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June 1st, 2017
environmental
EXPERT TESTIMONY ON HEALTH RISKS ADMISSIBLE DESPITE LACK OF CLAIMS FOR PERSONAL INJURY

A Mississippi federal court has held expert testimony regarding health risks posed by exposure to the disposal of a hazardous waste is admissible, even though plaintiffs did not assert claims for personal injuries.  Hollingsworth v. Hercules, Inc., 2:14-cv-KS-MTP (S. D. Miss. Jan. 3, 2017).  The testimony was offered by two experts for the defendant, a company that operated a chemical plant in Hattiesburg, Mississippi from the 1920s until 2009.

Plaintiffs owned property near the chemical plant and brought claims for negligence, gross negligence, nuisance and trespass. Plaintiffs alleged the defendant’s improper disposal of hazardous waste products at the plant resulted in lost rental income, decreased property value and emotional distress.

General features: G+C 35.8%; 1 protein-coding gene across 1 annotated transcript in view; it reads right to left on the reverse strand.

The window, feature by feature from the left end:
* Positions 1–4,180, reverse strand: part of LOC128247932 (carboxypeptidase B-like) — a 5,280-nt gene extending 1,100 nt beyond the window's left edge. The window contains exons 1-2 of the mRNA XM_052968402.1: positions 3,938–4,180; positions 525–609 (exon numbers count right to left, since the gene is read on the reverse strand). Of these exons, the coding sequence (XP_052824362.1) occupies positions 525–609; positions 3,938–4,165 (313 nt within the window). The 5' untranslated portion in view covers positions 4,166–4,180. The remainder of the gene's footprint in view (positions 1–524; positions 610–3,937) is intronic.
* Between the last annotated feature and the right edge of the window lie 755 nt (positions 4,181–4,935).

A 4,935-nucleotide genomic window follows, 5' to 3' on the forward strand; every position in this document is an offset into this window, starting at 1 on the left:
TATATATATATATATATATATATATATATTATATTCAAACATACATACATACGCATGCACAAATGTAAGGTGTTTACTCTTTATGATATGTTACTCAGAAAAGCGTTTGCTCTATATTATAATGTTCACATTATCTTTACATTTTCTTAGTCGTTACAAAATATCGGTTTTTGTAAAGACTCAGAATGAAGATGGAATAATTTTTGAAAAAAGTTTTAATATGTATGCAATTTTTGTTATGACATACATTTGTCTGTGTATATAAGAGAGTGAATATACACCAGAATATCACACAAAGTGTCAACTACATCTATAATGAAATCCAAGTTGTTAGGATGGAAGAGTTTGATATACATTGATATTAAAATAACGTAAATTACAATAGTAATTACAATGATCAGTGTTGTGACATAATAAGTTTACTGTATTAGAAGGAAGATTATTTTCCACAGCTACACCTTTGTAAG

Experts for the company offered opinions regarding the human health risks of exposure to the contaminants and testing results which showed the presence of contaminants below the detection reporting level.  Plaintiffs moved to exclude the experts’ testimony as irrelevant because the landowners did not seek damages for personal injuries. 

The Court disagreed and found the health risk posed by the alleged contaminants was relevant to the value of the properties at issue. The Court held the testimony at the very least created a factual dispute for the jury’s consideration.  

In reaching its conclusion, the Court noted plaintiffs’ own testimony and expert’s appraisals demonstrated the relevance of the human health risks of exposure to the value of plaintiffs’ properties.  The Court acknowledged the parties were not foreclosed from requesting a limiting instruction at trial as to evidence of human health risk posed by the contaminants.

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